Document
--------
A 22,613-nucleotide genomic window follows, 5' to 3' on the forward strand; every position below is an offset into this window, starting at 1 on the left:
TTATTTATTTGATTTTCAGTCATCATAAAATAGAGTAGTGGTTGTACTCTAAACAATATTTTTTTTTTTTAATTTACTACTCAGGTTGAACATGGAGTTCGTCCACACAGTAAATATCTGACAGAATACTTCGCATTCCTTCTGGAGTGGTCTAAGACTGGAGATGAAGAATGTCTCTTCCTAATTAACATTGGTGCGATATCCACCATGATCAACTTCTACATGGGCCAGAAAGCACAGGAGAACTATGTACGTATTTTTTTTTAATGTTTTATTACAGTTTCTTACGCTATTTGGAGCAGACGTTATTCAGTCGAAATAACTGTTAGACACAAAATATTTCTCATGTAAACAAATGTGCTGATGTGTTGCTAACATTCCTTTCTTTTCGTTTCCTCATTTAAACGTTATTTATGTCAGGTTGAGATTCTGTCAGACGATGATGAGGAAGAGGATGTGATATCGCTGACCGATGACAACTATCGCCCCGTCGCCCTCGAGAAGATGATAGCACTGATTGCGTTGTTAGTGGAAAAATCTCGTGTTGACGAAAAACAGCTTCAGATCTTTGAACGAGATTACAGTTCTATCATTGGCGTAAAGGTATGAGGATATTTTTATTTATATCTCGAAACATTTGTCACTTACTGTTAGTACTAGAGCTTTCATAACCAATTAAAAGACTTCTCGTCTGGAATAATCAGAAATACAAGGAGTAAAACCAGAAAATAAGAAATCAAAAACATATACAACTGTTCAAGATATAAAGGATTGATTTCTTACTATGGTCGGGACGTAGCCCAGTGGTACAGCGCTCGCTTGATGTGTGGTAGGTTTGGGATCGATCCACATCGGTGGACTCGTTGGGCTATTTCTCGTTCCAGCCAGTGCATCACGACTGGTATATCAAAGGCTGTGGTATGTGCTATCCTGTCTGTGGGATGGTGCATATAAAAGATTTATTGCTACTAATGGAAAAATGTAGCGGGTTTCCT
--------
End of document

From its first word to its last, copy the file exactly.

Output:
A 22,613-nucleotide genomic window follows, 5' to 3' on the forward strand; every position below is an offset into this window, starting at 1 on the left:
TTATTTATTTGATTTTCAGTCATCATAAAATAGAGTAGTGGTTGTACTCTAAACAATATTTTTTTTTTTTAATTTACTACTCAGGTTGAACATGGAGTTCGTCCACACAGTAAATATCTGACAGAATACTTCGCATTCCTTCTGGAGTGGTCTAAGACTGGAGATGAAGAATGTCTCTTCCTAATTAACATTGGTGCGATATCCACCATGATCAACTTCTACATGGGCCAGAAAGCACAGGAGAACTATGTACGTATTTTTTTTTAATGTTTTATTACAGTTTCTTACGCTATTTGGAGCAGACGTTATTCAGTCGAAATAACTGTTAGACACAAAATATTTCTCATGTAAACAAATGTGCTGATGTGTTGCTAACATTCCTTTCTTTTCGTTTCCTCATTTAAACGTTATTTATGTCAGGTTGAGATTCTGTCAGACGATGATGAGGAAGAGGATGTGATATCGCTGACCGATGACAACTATCGCCCCGTCGCCCTCGAGAAGATGATAGCACTGATTGCGTTGTTAGTGGAAAAATCTCGTGTTGACGAAAAACAGCTTCAGATCTTTGAACGAGATTACAGTTCTATCATTGGCGTAAAGGTATGAGGATATTTTTATTTATATCTCGAAACATTTGTCACTTACTGTTAGTACTAGAGCTTTCATAACCAATTAAAAGACTTCTCGTCTGGAATAATCAGAAATACAAGGAGTAAAACCAGAAAATAAGAAATCAAAAACATATACAACTGTTCAAGATATAAAGGATTGATTTCTTACTATGGTCGGGACGTAGCCCAGTGGTACAGCGCTCGCTTGATGTGTGGTAGGTTTGGGATCGATCCACATCGGTGGACTCGTTGGGCTATTTCTCGTTCCAGCCAGTGCATCACGACTGGTATATCAAAGGCTGTGGTATGTGCTATCCTGTCTGTGGGATGGTGCATATAAAAGATTTATTGCTACTAATGGAAAAATGTAGCGGGTTTCCT